Other features, additional objects, and many of the attendant advantages of this invention will readily be appreciated as the same becomes better understood from the following detailed description of preferred embodiments when considered in connection with the appended drawing in which:

FIG. 1 shows a valve arrangement of the invention in a first stage of its closing operation, the view being in simplified elevational section on the axis of the vacuum line to be sealed;

FIG. 2 shows the valve arrangement of FIG. 1 in its final, sealed condition;

FIGS. 3 to 5 show further valve arrangements of the invention in views corresponding to that of FIG. 1;

FIGS. 6 to 8 illustrate valve bodies suitable for use in the valve arrangement of FIG. 1;

FIG. 9 shows an actual embodiment of the valve arrangement of FIG. 3 in a fragmentary view analogous to that of FIG. 3; and

FIG. 10 illustrates the device of FIG. 9 in top plan view.

Referring now to the drawing in detail, and initially to FIG. 1, there is shown a sealing portion 1 of a straight vacuum line 11 of circular cross section and a valve body 2 coaxially positioned in the line portion 1. The valve body 2 may be moved axially in the line portion 1 as indicated by an arrow 3, and transversely into and out of a chamber 10 as indicated by an arrow 4 to clear the flow path in the line 11. One type of the necessary moving mechanism is known from the afore-mentioned patent, and another type will be described in more detail with reference to FIGS. 9 and 10.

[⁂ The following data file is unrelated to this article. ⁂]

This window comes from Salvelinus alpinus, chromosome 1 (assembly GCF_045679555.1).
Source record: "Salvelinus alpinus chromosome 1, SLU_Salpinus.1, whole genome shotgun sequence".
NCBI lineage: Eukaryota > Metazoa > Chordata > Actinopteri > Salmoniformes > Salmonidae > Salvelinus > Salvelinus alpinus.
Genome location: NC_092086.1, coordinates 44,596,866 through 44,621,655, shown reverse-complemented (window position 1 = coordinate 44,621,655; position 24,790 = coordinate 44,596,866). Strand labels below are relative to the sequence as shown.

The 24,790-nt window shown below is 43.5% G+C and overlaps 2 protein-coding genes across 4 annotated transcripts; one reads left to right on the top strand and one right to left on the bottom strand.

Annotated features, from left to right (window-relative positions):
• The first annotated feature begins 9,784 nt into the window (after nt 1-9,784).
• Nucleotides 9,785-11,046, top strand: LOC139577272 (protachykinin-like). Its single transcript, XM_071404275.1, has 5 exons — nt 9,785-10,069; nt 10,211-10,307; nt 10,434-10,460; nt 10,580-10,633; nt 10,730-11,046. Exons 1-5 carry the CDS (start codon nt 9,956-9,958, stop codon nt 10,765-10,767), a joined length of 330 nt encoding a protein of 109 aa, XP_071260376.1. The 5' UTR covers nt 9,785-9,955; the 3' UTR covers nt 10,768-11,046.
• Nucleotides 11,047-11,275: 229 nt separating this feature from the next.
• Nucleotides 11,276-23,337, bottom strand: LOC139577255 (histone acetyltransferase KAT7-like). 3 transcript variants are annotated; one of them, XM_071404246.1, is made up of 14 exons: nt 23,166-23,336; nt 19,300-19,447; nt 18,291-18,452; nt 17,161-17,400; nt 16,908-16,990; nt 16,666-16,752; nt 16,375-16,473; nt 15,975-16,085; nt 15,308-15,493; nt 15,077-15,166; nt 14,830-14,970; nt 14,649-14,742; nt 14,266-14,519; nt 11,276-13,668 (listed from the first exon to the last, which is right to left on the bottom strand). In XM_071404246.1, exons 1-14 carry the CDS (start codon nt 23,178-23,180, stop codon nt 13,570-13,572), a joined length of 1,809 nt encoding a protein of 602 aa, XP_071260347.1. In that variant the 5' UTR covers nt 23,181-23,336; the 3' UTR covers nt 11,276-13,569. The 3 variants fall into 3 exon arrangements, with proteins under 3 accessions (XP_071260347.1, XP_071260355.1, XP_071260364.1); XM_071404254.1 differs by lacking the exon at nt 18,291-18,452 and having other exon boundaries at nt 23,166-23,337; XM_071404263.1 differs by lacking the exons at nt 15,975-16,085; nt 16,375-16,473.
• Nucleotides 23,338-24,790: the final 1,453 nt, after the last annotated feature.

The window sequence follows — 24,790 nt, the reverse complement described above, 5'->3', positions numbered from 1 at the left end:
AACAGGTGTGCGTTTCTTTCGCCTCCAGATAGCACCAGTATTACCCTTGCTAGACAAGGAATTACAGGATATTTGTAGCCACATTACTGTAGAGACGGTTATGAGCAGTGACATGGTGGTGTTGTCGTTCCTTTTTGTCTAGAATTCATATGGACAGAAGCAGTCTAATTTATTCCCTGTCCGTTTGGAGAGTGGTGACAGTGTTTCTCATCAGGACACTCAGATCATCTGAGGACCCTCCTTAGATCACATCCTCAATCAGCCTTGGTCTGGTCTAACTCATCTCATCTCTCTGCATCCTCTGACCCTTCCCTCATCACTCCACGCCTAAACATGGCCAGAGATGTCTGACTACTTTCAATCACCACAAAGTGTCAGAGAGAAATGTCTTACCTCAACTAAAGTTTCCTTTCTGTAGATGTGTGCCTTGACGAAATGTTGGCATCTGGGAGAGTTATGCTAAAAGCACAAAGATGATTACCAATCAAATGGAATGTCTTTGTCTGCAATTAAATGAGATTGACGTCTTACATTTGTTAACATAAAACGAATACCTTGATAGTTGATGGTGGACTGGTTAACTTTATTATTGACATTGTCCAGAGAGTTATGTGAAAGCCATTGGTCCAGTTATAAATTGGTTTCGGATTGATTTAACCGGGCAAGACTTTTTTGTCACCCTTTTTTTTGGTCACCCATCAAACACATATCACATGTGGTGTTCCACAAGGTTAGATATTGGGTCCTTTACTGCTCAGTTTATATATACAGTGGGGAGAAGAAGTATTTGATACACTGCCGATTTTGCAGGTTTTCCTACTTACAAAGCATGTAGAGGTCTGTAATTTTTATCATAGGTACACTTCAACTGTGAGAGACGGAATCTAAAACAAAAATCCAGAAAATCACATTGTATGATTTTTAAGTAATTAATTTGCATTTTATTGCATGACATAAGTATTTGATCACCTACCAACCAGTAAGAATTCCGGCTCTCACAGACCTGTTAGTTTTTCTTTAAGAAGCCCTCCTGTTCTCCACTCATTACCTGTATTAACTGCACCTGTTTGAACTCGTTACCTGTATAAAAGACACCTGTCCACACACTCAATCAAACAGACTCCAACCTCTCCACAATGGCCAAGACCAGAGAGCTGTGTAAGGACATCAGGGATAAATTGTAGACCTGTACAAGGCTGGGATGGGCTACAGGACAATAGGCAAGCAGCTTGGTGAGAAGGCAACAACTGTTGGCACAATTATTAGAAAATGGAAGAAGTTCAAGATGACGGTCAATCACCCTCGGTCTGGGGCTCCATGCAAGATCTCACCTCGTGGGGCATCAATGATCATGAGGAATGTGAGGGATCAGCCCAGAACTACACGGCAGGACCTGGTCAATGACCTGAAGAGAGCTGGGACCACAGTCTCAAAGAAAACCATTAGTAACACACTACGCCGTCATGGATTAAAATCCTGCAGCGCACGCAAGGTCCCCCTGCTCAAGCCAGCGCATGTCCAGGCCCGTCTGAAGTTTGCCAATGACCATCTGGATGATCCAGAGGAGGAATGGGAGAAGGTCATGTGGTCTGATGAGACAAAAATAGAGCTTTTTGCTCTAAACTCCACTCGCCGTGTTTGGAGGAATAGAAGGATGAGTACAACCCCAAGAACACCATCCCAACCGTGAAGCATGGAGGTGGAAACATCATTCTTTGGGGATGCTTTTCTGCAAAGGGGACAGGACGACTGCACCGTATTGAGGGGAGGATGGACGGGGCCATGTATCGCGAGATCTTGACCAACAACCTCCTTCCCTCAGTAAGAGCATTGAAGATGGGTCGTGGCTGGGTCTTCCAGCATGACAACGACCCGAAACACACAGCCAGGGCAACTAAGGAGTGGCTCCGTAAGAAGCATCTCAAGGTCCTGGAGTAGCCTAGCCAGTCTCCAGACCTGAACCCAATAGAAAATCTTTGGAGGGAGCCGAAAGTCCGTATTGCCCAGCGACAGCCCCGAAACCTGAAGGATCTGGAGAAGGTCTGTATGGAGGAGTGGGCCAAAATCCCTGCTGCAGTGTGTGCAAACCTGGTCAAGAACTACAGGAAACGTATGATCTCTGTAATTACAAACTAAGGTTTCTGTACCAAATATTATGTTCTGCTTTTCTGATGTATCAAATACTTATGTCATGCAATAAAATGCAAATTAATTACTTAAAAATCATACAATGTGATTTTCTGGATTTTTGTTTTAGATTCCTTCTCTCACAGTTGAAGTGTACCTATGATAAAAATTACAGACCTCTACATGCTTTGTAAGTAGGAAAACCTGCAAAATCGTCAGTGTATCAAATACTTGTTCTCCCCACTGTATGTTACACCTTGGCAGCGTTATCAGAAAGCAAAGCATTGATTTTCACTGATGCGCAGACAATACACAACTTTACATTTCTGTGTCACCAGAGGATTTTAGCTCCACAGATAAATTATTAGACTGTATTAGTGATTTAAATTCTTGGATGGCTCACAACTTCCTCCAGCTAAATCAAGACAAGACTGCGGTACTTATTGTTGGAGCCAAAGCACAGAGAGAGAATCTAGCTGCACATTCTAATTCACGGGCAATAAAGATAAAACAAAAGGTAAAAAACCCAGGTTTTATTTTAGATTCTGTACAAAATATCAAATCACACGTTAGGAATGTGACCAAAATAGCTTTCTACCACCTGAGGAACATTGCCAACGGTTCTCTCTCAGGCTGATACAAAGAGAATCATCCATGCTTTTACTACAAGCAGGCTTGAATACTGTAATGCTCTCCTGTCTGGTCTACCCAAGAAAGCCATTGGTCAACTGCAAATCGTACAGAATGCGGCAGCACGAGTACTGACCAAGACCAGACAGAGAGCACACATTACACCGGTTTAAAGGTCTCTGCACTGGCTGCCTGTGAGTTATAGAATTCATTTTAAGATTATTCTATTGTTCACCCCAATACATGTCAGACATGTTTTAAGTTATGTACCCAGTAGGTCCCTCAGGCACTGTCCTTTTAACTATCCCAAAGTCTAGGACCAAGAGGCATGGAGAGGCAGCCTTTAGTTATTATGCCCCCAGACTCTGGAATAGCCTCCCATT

The valve body 2 is a hollow box of thin sheet metal such as Inconel or other corrosion resistant alloy. It has a circular top wall 6 whose periphery is welded to or integral with a cylindrical wall 5 having a diameter several times greater than its axial height. A nipple 7 communicating with the cavity 13 of the valve body 2 projects axially from the central part of the top wall 6.

The bottom wall 8 bounding the cavity 13 is a segment of a hollow sphere whose peripheral part is joined by a weld to the circular bottom edge of the wall 5 and projects radially outward beyond the wall 5 to form an edge portion 9 of the valve body which is elongated in a closed, circular loop about the axis of the valve body 2. The bottom wall 8 slopes uniformly inwardly of the cavity 13 in the valve body from the entire length of the edge portion 9 so that the central part of the wall 8 is axially offset from the radial plane of the edge portion 9.